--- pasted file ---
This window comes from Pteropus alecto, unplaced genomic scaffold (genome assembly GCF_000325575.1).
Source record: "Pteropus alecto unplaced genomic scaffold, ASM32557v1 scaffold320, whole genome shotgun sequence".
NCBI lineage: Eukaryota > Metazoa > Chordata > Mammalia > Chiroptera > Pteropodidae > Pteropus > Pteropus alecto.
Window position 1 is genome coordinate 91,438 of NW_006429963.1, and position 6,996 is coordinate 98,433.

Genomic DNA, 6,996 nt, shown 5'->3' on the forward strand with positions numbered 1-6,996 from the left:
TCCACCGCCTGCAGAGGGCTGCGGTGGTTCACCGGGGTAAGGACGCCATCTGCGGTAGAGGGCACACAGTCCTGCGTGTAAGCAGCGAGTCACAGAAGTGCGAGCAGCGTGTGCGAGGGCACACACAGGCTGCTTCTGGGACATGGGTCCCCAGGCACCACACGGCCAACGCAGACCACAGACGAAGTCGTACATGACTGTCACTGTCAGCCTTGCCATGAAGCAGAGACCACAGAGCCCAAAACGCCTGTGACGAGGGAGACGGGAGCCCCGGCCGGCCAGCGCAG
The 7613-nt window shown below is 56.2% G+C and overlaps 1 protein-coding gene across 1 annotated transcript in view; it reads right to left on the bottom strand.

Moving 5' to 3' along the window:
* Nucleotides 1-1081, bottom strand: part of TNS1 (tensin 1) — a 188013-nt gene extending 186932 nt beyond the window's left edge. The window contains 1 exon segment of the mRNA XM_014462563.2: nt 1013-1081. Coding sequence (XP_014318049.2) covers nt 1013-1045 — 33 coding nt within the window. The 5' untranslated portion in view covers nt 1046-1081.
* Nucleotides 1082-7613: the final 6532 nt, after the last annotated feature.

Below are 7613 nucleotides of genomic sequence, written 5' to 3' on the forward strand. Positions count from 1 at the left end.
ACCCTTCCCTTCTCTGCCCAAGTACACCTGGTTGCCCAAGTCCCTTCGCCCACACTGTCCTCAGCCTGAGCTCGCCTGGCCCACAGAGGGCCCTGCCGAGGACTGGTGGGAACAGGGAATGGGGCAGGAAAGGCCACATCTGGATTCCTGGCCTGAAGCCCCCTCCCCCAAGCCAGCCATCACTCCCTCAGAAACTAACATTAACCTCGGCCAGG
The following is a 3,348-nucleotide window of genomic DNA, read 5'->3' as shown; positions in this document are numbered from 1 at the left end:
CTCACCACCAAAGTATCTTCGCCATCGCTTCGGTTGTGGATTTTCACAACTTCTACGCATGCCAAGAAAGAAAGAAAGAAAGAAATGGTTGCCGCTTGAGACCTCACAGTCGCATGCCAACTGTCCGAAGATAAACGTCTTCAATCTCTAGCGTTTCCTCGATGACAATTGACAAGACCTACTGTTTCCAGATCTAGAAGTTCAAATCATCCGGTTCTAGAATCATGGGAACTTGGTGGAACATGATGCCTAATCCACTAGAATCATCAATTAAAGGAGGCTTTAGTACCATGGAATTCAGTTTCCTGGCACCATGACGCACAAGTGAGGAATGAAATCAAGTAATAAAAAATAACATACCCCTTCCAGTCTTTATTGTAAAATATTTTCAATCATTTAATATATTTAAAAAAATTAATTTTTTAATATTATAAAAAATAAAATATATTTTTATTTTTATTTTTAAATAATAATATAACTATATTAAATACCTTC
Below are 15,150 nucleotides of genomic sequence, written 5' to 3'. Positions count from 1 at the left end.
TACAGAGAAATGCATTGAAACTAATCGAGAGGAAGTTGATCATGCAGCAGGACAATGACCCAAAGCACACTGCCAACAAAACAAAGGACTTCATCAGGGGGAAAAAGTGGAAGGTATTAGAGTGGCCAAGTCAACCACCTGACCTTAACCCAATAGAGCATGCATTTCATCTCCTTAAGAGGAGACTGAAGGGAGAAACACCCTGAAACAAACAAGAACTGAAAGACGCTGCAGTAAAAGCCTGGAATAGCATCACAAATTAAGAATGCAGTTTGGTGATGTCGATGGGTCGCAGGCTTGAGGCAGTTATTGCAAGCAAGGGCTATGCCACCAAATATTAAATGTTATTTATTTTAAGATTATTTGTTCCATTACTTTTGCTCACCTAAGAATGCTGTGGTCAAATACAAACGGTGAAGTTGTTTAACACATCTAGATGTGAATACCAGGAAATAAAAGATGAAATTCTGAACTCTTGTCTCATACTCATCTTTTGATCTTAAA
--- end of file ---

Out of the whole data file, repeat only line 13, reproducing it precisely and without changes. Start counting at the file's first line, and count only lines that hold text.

The following is a 3,348-nucleotide window of genomic DNA, read 5'->3' as shown; positions in this document are numbered from 1 at the left end: